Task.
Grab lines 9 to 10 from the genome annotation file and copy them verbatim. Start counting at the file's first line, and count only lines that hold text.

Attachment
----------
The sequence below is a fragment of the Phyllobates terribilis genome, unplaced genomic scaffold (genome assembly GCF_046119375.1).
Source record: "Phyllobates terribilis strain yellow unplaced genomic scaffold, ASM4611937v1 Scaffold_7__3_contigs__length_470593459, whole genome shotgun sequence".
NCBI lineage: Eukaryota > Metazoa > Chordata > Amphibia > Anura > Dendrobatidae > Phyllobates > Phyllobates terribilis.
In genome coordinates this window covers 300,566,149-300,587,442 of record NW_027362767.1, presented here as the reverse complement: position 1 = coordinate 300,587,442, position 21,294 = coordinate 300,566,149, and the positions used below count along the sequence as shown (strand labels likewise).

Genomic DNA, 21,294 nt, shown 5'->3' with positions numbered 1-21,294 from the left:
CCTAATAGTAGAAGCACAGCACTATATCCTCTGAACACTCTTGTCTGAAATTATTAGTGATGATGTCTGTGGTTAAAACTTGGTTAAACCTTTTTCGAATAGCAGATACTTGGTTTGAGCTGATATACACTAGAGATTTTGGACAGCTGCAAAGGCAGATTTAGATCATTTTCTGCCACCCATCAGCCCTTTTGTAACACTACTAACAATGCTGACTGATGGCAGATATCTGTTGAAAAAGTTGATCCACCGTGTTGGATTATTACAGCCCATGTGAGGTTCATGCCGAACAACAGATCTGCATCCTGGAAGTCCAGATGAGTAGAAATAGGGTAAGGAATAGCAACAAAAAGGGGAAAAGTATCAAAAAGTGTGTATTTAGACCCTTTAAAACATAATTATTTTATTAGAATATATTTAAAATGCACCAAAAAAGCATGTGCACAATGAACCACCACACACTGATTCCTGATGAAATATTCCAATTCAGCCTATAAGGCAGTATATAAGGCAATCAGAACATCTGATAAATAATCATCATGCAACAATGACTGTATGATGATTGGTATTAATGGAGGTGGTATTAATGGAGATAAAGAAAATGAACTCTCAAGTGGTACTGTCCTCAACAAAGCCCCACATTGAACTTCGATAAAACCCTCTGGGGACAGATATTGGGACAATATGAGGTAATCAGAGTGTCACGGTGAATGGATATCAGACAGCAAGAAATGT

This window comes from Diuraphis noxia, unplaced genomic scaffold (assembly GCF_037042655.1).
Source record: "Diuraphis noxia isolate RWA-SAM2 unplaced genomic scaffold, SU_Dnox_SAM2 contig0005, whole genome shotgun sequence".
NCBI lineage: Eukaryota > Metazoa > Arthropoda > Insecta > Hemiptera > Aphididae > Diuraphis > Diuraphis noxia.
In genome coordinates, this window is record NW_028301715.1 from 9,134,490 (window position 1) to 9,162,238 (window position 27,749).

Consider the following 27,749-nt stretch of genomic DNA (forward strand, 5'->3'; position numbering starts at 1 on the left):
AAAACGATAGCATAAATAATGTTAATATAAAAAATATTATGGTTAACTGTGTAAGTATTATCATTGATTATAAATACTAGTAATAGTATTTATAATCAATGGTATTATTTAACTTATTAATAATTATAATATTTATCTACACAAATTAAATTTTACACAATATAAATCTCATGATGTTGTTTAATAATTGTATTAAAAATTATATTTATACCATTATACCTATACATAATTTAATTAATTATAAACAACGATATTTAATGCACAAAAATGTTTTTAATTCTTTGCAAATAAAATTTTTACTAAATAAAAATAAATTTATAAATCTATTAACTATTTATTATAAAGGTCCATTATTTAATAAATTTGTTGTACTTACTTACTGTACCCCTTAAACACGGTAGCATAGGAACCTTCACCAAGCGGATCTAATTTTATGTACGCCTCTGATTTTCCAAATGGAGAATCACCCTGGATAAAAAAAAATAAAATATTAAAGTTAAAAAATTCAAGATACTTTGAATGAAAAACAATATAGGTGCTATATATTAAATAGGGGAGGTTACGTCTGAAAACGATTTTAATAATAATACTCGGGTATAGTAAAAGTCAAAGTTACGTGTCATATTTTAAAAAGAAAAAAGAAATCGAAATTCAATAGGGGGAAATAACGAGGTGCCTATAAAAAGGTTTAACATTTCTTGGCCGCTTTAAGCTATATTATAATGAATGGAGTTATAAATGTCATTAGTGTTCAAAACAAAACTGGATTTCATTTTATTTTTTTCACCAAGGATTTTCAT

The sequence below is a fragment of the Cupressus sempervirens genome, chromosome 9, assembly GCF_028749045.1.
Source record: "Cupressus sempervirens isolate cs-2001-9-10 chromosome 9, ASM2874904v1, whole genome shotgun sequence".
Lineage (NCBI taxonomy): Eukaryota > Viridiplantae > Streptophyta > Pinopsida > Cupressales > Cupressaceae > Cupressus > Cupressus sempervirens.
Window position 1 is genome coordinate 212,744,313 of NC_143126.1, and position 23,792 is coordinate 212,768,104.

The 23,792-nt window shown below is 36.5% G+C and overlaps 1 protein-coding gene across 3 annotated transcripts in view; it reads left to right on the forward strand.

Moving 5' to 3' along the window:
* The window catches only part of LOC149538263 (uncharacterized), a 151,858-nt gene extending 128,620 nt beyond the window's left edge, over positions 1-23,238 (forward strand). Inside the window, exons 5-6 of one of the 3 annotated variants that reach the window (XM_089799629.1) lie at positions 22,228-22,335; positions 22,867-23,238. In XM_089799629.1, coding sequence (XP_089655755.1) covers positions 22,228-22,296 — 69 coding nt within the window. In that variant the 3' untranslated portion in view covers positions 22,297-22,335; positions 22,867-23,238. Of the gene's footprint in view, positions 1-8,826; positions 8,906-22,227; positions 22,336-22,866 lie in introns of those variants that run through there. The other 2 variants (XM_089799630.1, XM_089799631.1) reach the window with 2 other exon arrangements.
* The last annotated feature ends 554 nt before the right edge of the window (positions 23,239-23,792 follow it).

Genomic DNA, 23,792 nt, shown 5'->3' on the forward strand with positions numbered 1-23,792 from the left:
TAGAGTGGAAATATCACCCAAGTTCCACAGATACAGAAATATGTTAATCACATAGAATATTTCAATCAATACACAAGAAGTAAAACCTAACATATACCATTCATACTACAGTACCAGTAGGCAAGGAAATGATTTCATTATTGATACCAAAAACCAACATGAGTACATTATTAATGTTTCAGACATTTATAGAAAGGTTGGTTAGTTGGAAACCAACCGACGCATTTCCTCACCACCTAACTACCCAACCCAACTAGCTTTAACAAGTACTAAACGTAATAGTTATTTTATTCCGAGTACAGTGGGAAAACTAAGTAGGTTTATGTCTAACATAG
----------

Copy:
NCBI lineage: Eukaryota > Metazoa > Arthropoda > Insecta > Hemiptera > Aphididae > Diuraphis > Diuraphis noxia.
In genome coordinates, this window is record NW_028301715.1 from 9,134,490 (window position 1) to 9,162,238 (window position 27,749).